not sure if RN is right for me

  1. Hi, i'm new to this message board.

    Here's my dillemma: graduated BA 10 years ago and enrolled this fall in a community college, hoping to get into the MSN bridge program after 2 years. Thing is, science subjects are alien to me and I'm taking A&P I right now. Geezzz!!! the memorization kills me esp that i work full time and i have Biochem and psych with that. I dont know if its because i'm a BA graduate (my GPA was 3.5) that i have a hard time with science majors. My first two quizzes was really bad (76) and i wonder if nursing is really for me.

    I'm thnking if i cut on my work hours and spend extra time studying this mind-boggling subjects or drop subjects. I really want to be a nurse for a second career but seems like its not working on my favor.

    Please advise
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    About paula77720

    Joined: Oct '01; Posts: 175; Likes: 6


  3. by   Enright
    Hi Paula. Many , many of us here are 2nd career nurses. I left a career and BS in criminal justice for my BSN and a nursing career. I do have a couple suggestions.

    1. Any reason you are going right for a MSN? You may be overloading yourself. I've worked full time and gone to nursing school and it is hard. Unless you are dead set on the MSN program, you could look at BSN programs that accelerate the process for those with degrees. You'll get to actually being a nurse a lot faster.

    2. Don't be so hard on yourself. I thought "hey, I'm just going for a BSN, why is this so hard?"....truth is, it IS hard. And far more rigorous than many earlier BS/BA programs we went through. Also, you are learning stuff you may have no frame of reference for. Pharmacology sent me reeling.

    An MSN may open some doors but remember, any RN license is essentially the paycheck equivalent of another. Most of my MSN friends make less than I do with a BSN. It is a bizarre truth in the nursing world. Best of luck to you!
  4. by   Katnip
    Most sciences are pretty tough, especially if you're taking a lab with them, because it's almost like two classes in one. Taking 3 sciences and working full-time is really, really tough.

    I agree with Enright, too. An MSN might not be what you need. I too had a bachelor's in business and after working in the travel industry decided to go into my first love. I think starting with a BSN is probably the best choice. Once I find my niche, then I'll worry about an MSN.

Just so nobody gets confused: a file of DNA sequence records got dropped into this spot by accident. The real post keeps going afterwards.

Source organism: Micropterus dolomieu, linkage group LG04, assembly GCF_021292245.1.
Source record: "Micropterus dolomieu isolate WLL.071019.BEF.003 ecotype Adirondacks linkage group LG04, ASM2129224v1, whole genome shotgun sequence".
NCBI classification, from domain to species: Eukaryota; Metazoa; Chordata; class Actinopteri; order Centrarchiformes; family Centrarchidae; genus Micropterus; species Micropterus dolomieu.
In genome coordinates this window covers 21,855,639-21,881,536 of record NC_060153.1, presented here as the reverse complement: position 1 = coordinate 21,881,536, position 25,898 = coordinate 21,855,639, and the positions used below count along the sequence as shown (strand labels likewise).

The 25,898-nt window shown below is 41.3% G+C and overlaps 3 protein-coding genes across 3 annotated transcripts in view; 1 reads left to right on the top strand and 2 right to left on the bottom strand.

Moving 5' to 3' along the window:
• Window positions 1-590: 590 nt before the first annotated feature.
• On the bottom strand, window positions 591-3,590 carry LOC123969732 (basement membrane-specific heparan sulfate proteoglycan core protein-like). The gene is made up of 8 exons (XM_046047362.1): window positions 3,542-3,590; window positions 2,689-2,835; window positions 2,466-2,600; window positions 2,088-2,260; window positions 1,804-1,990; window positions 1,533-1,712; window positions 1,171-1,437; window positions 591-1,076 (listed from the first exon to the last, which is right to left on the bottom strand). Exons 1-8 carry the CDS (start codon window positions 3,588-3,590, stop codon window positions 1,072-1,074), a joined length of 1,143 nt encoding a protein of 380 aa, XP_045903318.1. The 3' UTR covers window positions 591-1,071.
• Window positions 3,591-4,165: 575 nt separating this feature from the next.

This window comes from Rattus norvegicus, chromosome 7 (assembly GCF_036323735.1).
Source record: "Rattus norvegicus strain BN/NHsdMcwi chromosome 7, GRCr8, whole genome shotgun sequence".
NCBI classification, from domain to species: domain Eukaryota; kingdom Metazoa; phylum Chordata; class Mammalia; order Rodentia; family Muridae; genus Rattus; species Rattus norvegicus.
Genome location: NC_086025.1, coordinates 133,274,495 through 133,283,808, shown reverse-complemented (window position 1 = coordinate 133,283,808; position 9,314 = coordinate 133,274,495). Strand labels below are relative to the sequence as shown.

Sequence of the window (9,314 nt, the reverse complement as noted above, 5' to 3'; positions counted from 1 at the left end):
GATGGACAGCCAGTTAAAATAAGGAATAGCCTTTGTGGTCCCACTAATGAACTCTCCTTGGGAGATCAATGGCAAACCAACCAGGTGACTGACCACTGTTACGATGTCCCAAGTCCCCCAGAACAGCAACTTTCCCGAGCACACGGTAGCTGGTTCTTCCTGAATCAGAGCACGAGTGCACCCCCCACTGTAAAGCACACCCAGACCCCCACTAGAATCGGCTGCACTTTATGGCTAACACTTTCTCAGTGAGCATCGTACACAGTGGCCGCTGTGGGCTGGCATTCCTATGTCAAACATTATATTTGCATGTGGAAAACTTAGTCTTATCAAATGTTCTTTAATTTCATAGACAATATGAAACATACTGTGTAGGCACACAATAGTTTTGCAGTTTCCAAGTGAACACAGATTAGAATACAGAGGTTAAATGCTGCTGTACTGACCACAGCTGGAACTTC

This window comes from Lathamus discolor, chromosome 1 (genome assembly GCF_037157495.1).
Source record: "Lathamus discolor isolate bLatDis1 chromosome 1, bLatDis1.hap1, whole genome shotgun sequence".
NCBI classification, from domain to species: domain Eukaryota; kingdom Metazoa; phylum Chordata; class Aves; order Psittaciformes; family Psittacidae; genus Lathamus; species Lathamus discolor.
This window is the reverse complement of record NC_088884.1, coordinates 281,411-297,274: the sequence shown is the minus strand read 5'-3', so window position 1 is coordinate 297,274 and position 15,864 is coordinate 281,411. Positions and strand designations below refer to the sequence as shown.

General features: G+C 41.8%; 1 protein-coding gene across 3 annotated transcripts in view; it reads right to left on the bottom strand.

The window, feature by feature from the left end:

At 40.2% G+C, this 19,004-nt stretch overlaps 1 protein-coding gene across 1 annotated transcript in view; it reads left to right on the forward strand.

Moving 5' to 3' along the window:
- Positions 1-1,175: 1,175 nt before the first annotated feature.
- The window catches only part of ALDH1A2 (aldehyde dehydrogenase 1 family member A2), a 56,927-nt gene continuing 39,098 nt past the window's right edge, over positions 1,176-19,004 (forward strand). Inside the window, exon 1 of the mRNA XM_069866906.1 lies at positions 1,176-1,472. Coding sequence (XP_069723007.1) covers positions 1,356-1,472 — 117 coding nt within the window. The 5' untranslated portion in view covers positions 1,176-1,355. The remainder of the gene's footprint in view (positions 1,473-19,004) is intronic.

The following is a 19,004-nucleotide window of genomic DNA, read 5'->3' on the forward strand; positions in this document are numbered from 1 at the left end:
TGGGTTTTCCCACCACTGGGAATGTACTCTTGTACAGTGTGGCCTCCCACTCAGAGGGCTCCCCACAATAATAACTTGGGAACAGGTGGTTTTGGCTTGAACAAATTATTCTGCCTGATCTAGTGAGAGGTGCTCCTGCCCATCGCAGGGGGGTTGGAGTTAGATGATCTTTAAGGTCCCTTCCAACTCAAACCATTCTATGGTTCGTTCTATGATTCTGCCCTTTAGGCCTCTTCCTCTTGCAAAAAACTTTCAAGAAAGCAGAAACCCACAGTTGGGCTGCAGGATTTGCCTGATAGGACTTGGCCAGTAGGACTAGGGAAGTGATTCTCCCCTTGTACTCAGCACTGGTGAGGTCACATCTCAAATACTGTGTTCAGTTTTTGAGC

Whatever you decide, take it a little easier on yourself.
  5. by   Harleyhead
    Nursing is a tough subject. Cutting back on your work hours and getting more study time is probably the thing to do. Think about those other sugestions of the BSN. Good Luck
  6. by   KellyandtheBoys
    I think what might be difficult is going right for the MSN degree. I think that both B.A. and B.S. degrees are dificult to obtain. And I respect people who get either degree. But, they are very different.
    Like you had written without much of a science backround you are taking MASTERS level classes in science. That would be difficult even for those with the science backround. Furthermore, you are working full time. Don't be too hard on yourself.
    Since you want to become a nurse I would suggest starting with classes at your college or community college to get your career started. Then after completing some of these classes you will know #1 if nursing is for you. # 2 you will have more recent study in the sciences. Once you've been nursing for a while you can decide when to pursue your MSN

    Best Wishes
  7. by   CATHYW
    I agree with what the other posters have said, esp. Harleyhead. A & P IS tough, but the memorization is essential. We do not all learn all things at the same pace, either. I would consider cutting work hours, and dropping Biochem. You are looking at some seriously intense studying, for all 3 classes! When you set your next schedule, try to balance the classes somewhat-such as 1 very study-intense class per semester/quarter, mixed with a couple of less demanding courses.
    When you have a good GPA, it is a big blow to get a 76, but those can definitely be overcome. Give yourself a break-you won't get an A in A & P, but there is no reason you can't get a good, respectable B. Unless I miss my guess, your first two tests have been on bones and muscles, right? Just keep reviewing your study materials when you study new material, and yuo will know where everything is, and what it is called. Good luck!

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